My Journey with ABI

My name is Judy Johnston and my ABI story begins seven years ago. When it happened I had spent most of my adult life as Judith A. Johnston, a professional, a Licensed Employee Benefits Consultant and Vice President of a Life Insurance Brokerage. It took many weeks of being in hospital before I came to understand that I had been a victim of a car crash. The injuries I sustained have left me with Acquired Brain Injury, impaired vision, recurring back and neck issues, loss of hearing, the loss of my sense of smell and balance issues. 

It has been, and continues to be, a long journey to recovery, but I now call myself a survivor of a life altering event. Inside I am still that Judith Ann Johnston I was before the accident, and I am grateful for her qualities and strengths that have come through as I slowly make my way down this road I call my “New Normal”.  

Judy's Blog 

Our Creativity is waiting to re-emerge...

Think about what you liked to do in your youth. Was it writing in a journal, building model ships or planes, drawing, playing an instrument, anything that held you captive as you created something new or continued to build on an activity or avocation you truly enjoyed doing?

 In my pre-ABI life’s story I went to university, entered into the work force and continued to build on an existing family business, married later in life, while always trying to provide emotional and personal support to others that needed me to be there for them.  I believe that we were all impacted by the proverbial treadmill of the “daily grind”. Those seemingly routine activities turned into an avalanche of responsibilities. For so many of us, we become seemingly unaware of how we are impacted by allowing our pre-ABI life responsibilities to take away our “ME” time, pulling us away from those long ago life fulfilling and socially enriching activities.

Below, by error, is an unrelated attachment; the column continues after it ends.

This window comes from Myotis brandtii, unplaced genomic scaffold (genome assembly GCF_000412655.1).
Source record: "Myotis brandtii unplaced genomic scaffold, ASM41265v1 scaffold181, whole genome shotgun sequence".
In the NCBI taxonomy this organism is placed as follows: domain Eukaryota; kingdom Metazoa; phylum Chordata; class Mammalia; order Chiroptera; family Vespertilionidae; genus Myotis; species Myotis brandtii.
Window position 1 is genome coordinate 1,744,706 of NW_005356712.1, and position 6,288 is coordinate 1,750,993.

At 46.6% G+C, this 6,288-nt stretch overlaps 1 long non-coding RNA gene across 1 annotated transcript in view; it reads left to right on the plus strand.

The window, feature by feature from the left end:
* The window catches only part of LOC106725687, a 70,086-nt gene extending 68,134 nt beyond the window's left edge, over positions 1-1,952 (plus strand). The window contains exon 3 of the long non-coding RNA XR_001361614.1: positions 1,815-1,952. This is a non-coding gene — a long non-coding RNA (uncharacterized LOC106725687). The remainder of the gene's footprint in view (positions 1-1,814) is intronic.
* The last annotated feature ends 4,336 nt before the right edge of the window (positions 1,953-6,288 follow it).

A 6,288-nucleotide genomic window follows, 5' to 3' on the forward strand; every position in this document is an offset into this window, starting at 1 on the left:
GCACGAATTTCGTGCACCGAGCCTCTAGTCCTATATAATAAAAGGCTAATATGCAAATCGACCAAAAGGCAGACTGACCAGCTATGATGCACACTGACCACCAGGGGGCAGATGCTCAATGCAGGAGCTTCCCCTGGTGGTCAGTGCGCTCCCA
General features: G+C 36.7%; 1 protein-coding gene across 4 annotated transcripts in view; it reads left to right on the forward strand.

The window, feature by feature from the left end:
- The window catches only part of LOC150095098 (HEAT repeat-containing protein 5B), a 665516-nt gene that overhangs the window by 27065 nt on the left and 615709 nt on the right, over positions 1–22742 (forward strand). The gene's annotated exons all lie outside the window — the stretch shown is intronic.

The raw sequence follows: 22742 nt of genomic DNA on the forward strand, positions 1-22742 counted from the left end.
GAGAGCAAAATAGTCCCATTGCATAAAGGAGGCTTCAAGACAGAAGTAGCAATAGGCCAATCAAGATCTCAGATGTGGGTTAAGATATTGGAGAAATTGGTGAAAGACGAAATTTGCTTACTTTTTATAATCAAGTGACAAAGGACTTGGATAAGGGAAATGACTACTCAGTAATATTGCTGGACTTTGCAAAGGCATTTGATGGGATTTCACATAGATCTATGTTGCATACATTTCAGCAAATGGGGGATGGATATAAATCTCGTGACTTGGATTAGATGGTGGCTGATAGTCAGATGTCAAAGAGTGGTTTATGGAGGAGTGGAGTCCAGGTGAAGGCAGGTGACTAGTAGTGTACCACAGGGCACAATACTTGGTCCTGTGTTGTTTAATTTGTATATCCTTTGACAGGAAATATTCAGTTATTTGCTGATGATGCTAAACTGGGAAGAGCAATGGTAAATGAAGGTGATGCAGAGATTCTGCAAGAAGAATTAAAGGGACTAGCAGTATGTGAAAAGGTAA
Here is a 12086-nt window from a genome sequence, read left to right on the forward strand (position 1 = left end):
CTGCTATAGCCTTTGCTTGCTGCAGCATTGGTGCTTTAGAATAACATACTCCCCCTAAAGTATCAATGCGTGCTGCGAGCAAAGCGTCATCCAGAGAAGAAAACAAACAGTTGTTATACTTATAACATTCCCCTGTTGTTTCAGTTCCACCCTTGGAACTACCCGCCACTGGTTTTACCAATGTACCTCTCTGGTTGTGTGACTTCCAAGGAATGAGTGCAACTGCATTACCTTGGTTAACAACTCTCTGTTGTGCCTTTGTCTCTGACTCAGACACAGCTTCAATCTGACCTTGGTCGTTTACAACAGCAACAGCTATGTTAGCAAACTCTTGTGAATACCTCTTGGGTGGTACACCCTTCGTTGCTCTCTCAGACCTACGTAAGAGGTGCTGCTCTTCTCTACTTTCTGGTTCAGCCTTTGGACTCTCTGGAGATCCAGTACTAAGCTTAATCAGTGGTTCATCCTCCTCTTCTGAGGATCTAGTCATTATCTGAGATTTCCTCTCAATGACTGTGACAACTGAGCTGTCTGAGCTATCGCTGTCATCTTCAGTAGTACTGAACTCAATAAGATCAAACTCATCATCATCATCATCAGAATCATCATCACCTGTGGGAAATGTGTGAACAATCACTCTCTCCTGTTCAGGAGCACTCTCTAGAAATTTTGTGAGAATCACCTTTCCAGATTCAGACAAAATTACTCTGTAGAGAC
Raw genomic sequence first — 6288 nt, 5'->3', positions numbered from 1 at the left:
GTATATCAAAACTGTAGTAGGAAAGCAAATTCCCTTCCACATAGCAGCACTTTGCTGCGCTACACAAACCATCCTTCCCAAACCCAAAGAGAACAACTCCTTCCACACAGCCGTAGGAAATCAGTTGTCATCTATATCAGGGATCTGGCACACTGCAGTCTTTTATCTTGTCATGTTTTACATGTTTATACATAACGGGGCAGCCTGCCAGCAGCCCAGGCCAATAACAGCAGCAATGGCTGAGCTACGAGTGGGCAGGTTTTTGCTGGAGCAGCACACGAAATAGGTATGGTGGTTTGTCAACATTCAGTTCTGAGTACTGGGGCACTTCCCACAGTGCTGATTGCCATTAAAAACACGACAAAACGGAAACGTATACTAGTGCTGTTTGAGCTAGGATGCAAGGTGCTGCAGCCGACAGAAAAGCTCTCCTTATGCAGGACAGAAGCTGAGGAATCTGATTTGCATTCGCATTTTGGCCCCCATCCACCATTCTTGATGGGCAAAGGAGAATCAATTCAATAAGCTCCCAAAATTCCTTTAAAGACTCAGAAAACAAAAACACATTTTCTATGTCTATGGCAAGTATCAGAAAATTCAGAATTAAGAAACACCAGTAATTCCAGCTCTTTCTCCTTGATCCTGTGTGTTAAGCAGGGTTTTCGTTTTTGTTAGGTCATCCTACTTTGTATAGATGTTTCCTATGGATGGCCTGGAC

In this journey of coming to terms with my brain injury, and the impact it has had on me, I am finding my creative side once again. It took time. It took the cajoling, suggestions and patience of those around me to allow me to find my way back to those things I did in my youth. Because of their support I am richer in spirit for finding my way back to writing, drawing and a new passion for painting watercolours. Each activity energizes me, making me think and feel a personal sense of “self-accomplishment”.

It may be something you did before your ABI. It can be something, that until now, you haven’t given much thought to trying it out.  What about working on a puzzle, reading, or putting energy into looking at and cataloguing past and present family photos? And, even if you need someone to help you with that activity, the positive impact to your well being is that you will light up when you are able to carry it through, by talking about it in a social setting, with self-pride.

Find your escape back to what you enjoyed doing in your youth and allow those experiences to help you move forward.

Posted 105 weeks ago

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